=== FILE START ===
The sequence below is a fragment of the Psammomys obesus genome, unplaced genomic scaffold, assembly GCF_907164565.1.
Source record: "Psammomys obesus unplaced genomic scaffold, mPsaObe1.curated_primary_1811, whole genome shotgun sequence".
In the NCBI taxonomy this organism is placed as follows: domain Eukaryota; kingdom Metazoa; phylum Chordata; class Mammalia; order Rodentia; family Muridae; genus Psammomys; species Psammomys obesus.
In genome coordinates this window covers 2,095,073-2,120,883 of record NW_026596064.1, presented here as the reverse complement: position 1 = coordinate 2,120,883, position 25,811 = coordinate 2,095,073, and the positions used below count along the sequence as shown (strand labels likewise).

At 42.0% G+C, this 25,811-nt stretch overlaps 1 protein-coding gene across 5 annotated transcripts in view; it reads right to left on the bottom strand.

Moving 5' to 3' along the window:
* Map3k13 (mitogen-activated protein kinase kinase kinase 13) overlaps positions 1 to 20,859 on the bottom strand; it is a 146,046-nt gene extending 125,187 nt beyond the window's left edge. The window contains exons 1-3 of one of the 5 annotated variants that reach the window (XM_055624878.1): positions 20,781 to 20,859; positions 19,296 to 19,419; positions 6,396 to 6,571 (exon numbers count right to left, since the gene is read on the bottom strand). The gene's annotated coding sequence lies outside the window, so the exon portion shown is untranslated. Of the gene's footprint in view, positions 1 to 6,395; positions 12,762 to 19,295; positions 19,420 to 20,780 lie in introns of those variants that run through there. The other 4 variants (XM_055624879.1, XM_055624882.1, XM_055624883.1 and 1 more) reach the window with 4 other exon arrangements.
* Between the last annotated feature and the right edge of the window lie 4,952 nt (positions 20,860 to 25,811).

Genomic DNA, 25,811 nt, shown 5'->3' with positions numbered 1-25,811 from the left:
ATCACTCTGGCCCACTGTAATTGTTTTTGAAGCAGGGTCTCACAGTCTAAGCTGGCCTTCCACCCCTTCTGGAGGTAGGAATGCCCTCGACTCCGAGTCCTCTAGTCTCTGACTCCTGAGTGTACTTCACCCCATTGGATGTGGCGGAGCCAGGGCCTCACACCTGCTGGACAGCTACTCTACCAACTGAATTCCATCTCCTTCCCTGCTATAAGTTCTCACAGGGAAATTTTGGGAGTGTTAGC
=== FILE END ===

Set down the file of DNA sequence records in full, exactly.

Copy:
The sequence below is a fragment of the Psammomys obesus genome, unplaced genomic scaffold, assembly GCF_907164565.1.
Source record: "Psammomys obesus unplaced genomic scaffold, mPsaObe1.curated_primary_1811, whole genome shotgun sequence".
In the NCBI taxonomy this organism is placed as follows: domain Eukaryota; kingdom Metazoa; phylum Chordata; class Mammalia; order Rodentia; family Muridae; genus Psammomys; species Psammomys obesus.
In genome coordinates this window covers 2,095,073-2,120,883 of record NW_026596064.1, presented here as the reverse complement: position 1 = coordinate 2,120,883, position 25,811 = coordinate 2,095,073, and the positions used below count along the sequence as shown (strand labels likewise).

At 42.0% G+C, this 25,811-nt stretch overlaps 1 protein-coding gene across 5 annotated transcripts in view; it reads right to left on the bottom strand.

Moving 5' to 3' along the window:
* Map3k13 (mitogen-activated protein kinase kinase kinase 13) overlaps positions 1 to 20,859 on the bottom strand; it is a 146,046-nt gene extending 125,187 nt beyond the window's left edge. The window contains exons 1-3 of one of the 5 annotated variants that reach the window (XM_055624878.1): positions 20,781 to 20,859; positions 19,296 to 19,419; positions 6,396 to 6,571 (exon numbers count right to left, since the gene is read on the bottom strand). The gene's annotated coding sequence lies outside the window, so the exon portion shown is untranslated. Of the gene's footprint in view, positions 1 to 6,395; positions 12,762 to 19,295; positions 19,420 to 20,780 lie in introns of those variants that run through there. The other 4 variants (XM_055624879.1, XM_055624882.1, XM_055624883.1 and 1 more) reach the window with 4 other exon arrangements.
* Between the last annotated feature and the right edge of the window lie 4,952 nt (positions 20,860 to 25,811).

Genomic DNA, 25,811 nt, shown 5'->3' with positions numbered 1-25,811 from the left:
ATCACTCTGGCCCACTGTAATTGTTTTTGAAGCAGGGTCTCACAGTCTAAGCTGGCCTTCCACCCCTTCTGGAGGTAGGAATGCCCTCGACTCCGAGTCCTCTAGTCTCTGACTCCTGAGTGTACTTCACCCCATTGGATGTGGCGGAGCCAGGGCCTCACACCTGCTGGACAGCTACTCTACCAACTGAATTCCATCTCCTTCCCTGCTATAAGTTCTCACAGGGAAATTTTGGGAGTGTTAGC